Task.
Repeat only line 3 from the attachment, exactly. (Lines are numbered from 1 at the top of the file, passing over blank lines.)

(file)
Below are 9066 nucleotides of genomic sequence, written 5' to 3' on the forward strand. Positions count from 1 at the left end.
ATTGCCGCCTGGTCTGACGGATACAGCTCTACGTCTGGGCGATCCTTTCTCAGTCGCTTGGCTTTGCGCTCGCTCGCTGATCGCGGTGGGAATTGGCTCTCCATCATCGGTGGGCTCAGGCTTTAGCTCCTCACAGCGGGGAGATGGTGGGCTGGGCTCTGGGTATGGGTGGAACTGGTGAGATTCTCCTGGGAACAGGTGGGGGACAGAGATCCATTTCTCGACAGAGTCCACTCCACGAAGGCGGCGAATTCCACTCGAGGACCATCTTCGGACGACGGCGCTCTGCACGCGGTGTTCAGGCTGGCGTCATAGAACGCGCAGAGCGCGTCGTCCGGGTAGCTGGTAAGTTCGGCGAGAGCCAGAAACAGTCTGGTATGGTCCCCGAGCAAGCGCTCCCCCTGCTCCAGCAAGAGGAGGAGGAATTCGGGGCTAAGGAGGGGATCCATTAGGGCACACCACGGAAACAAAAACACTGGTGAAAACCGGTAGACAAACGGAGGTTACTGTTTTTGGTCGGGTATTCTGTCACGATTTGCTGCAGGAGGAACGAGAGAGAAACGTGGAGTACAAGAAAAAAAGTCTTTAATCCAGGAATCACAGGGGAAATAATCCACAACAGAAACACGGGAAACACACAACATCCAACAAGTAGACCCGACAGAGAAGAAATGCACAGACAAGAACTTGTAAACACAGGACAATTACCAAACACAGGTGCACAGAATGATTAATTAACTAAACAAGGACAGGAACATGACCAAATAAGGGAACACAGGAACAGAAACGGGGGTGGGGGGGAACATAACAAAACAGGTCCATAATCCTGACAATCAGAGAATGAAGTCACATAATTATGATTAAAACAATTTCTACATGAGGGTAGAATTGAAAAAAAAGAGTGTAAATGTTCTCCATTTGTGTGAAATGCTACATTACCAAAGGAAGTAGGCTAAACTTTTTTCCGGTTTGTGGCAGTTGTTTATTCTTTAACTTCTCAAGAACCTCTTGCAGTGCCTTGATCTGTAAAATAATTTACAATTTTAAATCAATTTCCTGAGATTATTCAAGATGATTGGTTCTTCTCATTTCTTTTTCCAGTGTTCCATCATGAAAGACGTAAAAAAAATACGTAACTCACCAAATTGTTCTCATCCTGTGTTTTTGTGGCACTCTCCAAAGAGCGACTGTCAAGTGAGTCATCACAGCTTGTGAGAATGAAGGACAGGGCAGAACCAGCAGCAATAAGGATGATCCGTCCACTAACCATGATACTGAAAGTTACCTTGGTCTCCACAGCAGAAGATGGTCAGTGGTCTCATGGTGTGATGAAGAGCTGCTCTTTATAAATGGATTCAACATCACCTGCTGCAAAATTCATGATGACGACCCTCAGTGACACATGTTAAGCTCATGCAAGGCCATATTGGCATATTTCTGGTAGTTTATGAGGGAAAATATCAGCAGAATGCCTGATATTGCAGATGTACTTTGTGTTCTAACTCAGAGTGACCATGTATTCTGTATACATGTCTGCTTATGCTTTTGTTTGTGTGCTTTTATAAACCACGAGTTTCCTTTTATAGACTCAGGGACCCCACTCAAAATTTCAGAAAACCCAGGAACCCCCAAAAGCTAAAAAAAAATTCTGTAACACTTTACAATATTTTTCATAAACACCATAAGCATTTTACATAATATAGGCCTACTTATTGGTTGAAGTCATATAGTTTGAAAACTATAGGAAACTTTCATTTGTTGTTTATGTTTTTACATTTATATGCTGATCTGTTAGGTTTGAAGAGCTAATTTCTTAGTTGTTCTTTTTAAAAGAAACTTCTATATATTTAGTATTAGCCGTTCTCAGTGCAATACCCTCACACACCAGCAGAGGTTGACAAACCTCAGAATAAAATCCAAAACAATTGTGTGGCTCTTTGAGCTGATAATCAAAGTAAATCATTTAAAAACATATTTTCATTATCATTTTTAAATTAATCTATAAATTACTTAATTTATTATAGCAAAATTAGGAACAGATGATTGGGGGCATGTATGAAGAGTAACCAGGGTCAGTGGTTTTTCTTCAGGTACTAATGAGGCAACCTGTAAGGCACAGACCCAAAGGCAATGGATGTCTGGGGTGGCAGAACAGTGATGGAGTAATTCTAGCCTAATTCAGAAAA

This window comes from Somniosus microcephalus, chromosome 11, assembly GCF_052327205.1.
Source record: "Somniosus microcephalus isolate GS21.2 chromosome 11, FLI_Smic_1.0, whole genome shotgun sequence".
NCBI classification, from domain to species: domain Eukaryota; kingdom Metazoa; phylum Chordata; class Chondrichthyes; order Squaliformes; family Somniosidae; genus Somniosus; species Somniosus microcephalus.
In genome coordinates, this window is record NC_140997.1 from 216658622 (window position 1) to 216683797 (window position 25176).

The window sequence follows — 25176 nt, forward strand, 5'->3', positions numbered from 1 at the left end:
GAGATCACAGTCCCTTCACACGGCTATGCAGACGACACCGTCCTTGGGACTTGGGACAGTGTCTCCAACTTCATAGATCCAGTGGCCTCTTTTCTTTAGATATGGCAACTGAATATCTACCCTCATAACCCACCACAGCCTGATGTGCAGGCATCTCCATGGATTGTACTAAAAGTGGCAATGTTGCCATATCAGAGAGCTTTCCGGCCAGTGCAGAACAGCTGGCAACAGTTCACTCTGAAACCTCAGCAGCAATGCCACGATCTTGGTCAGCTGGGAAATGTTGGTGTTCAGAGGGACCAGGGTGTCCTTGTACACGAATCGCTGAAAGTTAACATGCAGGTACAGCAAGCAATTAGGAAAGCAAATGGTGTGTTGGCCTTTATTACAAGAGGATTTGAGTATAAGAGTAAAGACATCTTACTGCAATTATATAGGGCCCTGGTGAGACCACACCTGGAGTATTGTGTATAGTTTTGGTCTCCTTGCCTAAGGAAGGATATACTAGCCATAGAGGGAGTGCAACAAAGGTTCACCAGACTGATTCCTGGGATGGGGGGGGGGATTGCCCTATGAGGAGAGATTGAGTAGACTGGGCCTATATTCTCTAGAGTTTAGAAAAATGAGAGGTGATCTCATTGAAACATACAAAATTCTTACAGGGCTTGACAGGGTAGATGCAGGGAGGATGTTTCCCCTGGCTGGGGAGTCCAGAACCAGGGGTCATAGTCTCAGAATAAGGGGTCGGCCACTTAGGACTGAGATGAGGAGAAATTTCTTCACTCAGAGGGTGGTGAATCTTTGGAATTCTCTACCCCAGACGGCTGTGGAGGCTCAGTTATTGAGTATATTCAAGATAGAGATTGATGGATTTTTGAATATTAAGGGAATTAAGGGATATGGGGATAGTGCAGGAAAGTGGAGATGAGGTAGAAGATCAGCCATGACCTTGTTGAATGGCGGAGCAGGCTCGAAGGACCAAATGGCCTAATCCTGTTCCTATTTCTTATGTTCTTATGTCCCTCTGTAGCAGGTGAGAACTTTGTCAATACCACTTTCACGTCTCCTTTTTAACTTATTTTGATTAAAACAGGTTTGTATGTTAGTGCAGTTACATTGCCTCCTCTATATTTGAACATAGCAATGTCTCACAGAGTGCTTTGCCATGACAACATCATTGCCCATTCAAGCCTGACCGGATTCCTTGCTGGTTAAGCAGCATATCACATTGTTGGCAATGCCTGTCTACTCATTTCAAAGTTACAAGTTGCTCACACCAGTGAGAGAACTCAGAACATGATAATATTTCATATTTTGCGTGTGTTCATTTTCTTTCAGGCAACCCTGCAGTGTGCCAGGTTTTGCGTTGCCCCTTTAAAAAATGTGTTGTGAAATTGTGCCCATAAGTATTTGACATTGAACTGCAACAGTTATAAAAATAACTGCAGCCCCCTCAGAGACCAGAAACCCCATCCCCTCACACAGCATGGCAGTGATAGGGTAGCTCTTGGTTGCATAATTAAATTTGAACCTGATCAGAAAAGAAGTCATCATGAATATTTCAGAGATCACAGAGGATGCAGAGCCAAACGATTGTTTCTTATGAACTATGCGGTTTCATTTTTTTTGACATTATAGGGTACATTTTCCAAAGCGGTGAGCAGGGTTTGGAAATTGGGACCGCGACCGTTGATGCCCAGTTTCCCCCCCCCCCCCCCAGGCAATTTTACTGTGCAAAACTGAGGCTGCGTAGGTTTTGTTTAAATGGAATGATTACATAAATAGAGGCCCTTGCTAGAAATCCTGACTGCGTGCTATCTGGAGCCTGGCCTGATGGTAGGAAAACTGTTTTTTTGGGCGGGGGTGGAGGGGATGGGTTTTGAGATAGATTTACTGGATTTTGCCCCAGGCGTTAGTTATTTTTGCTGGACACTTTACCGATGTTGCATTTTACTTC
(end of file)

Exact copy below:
This window comes from Somniosus microcephalus, chromosome 11, assembly GCF_052327205.1.